RA: And you can’t forget about CC Sabathia, who I’m legally obligated to describe him as a horse. Add in some of the pitchers on the farm, and the Yankees have a bit of depth beyond their starting five or six as well. The expectations about the Yankees’ rotation did a 180 within a year, and you have to give Brian Cashman credit for not overpaying for mediocrity or rushing one of the young guns up just to save face.
JC: Talent wise, I think the Rays five are still the best, but the Yankees have significantly narrowed that gap and are nipping at the heels rather than eating the Rays' dust.
RA: The Yankees should be in the conversation for the best rotation in the division if Nova can sustain his surface stats and one of the others doesn’t suffer collapse.
2) How important is Alex Rodriguez’s health to this team’s success?
JC: He played 99 games last year and the team still comfortably won the division, but that would be a fine line to walk in consecutive seasons.
RA: The concern here is that the Yankees didn’t do much to upgrade their offense this offseason. They didn’t lose any players—although some regression may be in order for Robinson Cano and Curtis Granderson… and Mark Teixeira, for that matter—but this is mostly the same lineup, just a year older.
JC: Yes, it is the same offense as last year, and it is tough to see a player stepping up and having the kind of surprise season Granderson had last year to offset Rodriguez's missing time. Rodriguez needs to be there for 130-plus games this season in order for the Yankees to repeat their success.
RA: Prefacing this by saying I have no idea what Rodriguez’s health is at the moment, nor what his medical files indicate, I don’t think 130-plus games is an unattainable goal for A-Rod. Further, we talked about the lineup being the same, but you don’t win or lose games solely based on your lineup. They improved the rotation, and that counts. Whether they win 97 games this year or not does not rely as much upon Rodriguez as people who love to grill Rodriguez for the Yankees’ every fault want you to believe.
3) Can Robinson Cano and Curtis Granderson sustain their power outbursts from last season?
JC: Certainly Cano can. He's hit 25-28 home runs each of the past three seasons. While his flyball rate has declined a bit, Cano is capable of turning line drives into homers down the line in a park like Yankee Stadium.
RA: Cano’s power increase is more gradual, and thereby it feels more legitimate. Granderson had hit 30 home runs before, of course, but he also hit 16 homers versus lefties in 2012. That’s notable when you realize Granderson had 20 home runs against lefties for his entire career entering the season. All the talk about Granderson’s work with Kevin Long paying off will be tested heading forward.
JC: I'm pessimistic on Granderson, who had been a 13 percent HR/FB guy until he put up a 21 percent HR/FB last year. The duo combined hit 69 home runs in 2011, but I think it will be a challenge for them to top 60 in 2012.
RA: Maybe, but these two did combine to hit 55 home runs in 2009 and 53 in 2010, so while 60 may not be likely, it isn’t implausible.
4) Does Phil Hughes wind up in the bullpen?
JC: He was fantastic in relief in 2009 but has struggled with consistency and durability since. For the time being, I think it would be the best move to put him back in the pen, let him prove he can stay healthy, and see if that can help rebuild his confidence.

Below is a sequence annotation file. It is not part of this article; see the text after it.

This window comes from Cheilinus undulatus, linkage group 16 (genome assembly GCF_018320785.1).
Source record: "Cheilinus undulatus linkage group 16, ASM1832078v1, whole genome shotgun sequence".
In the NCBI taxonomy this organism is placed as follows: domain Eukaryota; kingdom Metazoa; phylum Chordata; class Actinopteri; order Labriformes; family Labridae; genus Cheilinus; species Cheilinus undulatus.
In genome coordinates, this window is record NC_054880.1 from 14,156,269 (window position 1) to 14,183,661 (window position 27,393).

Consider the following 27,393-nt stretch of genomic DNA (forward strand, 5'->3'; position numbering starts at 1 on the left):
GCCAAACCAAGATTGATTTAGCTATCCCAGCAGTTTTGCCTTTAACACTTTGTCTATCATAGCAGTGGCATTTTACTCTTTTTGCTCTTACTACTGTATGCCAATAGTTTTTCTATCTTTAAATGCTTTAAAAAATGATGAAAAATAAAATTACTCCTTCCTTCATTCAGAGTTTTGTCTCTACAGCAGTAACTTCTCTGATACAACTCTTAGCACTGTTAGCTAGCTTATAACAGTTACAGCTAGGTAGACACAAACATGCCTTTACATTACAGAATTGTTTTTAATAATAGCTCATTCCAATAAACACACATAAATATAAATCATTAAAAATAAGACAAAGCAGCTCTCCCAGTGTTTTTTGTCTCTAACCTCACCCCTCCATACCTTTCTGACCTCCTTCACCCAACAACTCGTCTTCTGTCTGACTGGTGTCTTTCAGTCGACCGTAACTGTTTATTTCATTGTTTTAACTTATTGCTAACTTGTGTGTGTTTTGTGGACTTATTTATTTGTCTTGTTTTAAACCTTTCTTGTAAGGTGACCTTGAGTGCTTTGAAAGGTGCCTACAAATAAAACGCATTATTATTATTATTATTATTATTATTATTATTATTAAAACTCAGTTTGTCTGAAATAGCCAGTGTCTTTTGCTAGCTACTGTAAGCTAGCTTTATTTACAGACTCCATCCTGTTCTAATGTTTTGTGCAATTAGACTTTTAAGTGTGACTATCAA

RA: Back and shoulder issues hampered Hughes last season, but he pitched better as the season progressed and his injuries receded. His second half OPS-against (738) compares more favorably to his 2010 tally (702) than anything he did in the first half of 2011. If Hughes gets hurt again, or if the Yankees have reason to believe he will get hurt again, then sure, pull the cord on his starting career. Otherwise, his performance down the stretch is enough for me to give him another go.
JC: Even without him, the back end of the ‘pen with Soriano/Robertson/Rivera can shorten a game like few bullpens in baseball, let alone the AL East, when all are on top of their games.
5) Is this the year Mariano Rivera resembles a human being and declines?
JC: We hear this kind of thing every year, but he has continued to defy any kind of aging curve or logic thrown at him. Even if he does show signs of becoming more human, does it really matter? The bullpen has enough depth to absorb any decline in Rivera's performance, and they can always tap into the resources on the farm with someone like Dellin Betances to help bring more bullets into the late inning battles.
RA: I think it does matter if Rivera takes a significant step back. Betting against him and being right gives you some bragging rights. Betting against him and being wrong makes you just like all those goes who have betted against him over the past five years. I don’t want to be one of those guys, and honestly, I don’t want Rivera’s dominance to end just yet. His mystique makes the game more fun and the rallies against him more meaningful.
|TAMPA BAY RAYS
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1) Is this the best rotation in the American League?
JC: There's an argument to be made that the Rays have anywhere from zero to two of the ten best pitchers in the American League at this time in their rotation.
RA: Yes, David Price could finish top-three in Cy Young voting and nobody would blink, but after him there are some question marks. James Shields will probably take a step back, Jeremy Hellickson needs to improve or continue to outpitch his component measures, and Matt Moore has to live up to lofty expectations.
JC: Regression from Shields and Hellickson can be tempered somewhat by the Rays’ positioning tricks on the diamond, which has allowed them to lead the league in team BABIP for four straight seasons. You rarely see the kind of sky high expectations that surround Matt Moore for someone that is going to be working in the back part of the rotation in 2011, though.
RA: From there, Jeff Niemann or Wade Davis needs to stay healthy and productive, neither being a sure bet to do either. The nice part about the Rays’ rotation is the talented youth that sits just a level away. Not too many teams have the quality of an Alex Cobb, Alex Torres, and Chris Archer trio at Triple-A.